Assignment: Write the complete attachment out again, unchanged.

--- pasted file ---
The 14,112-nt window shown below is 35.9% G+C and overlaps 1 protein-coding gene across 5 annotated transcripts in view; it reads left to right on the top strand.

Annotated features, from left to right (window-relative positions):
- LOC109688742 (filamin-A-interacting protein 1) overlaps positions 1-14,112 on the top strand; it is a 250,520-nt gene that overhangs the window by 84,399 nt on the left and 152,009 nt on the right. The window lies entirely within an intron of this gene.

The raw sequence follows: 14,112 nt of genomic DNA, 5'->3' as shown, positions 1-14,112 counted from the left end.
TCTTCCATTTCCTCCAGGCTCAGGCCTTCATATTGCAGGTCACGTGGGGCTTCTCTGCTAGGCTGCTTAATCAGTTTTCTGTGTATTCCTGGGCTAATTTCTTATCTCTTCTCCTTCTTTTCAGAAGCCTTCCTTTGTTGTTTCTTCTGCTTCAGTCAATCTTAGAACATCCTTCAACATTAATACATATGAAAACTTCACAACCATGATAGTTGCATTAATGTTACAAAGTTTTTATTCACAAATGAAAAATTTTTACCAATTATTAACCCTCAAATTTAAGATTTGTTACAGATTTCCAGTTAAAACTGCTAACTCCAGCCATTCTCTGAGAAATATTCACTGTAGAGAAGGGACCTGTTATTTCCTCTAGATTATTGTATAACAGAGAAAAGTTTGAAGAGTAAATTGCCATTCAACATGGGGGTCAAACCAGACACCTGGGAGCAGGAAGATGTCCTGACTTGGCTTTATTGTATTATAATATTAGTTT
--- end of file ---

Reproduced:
The 14,112-nt window shown below is 35.9% G+C and overlaps 1 protein-coding gene across 5 annotated transcripts in view; it reads left to right on the top strand.

Annotated features, from left to right (window-relative positions):
- LOC109688742 (filamin-A-interacting protein 1) overlaps positions 1-14,112 on the top strand; it is a 250,520-nt gene that overhangs the window by 84,399 nt on the left and 152,009 nt on the right. The window lies entirely within an intron of this gene.

The raw sequence follows: 14,112 nt of genomic DNA, 5'->3' as shown, positions 1-14,112 counted from the left end.
TCTTCCATTTCCTCCAGGCTCAGGCCTTCATATTGCAGGTCACGTGGGGCTTCTCTGCTAGGCTGCTTAATCAGTTTTCTGTGTATTCCTGGGCTAATTTCTTATCTCTTCTCCTTCTTTTCAGAAGCCTTCCTTTGTTGTTTCTTCTGCTTCAGTCAATCTTAGAACATCCTTCAACATTAATACATATGAAAACTTCACAACCATGATAGTTGCATTAATGTTACAAAGTTTTTATTCACAAATGAAAAATTTTTACCAATTATTAACCCTCAAATTTAAGATTTGTTACAGATTTCCAGTTAAAACTGCTAACTCCAGCCATTCTCTGAGAAATATTCACTGTAGAGAAGGGACCTGTTATTTCCTCTAGATTATTGTATAACAGAGAAAAGTTTGAAGAGTAAATTGCCATTCAACATGGGGGTCAAACCAGACACCTGGGAGCAGGAAGATGTCCTGACTTGGCTTTATTGTATTATAATATTAGTTT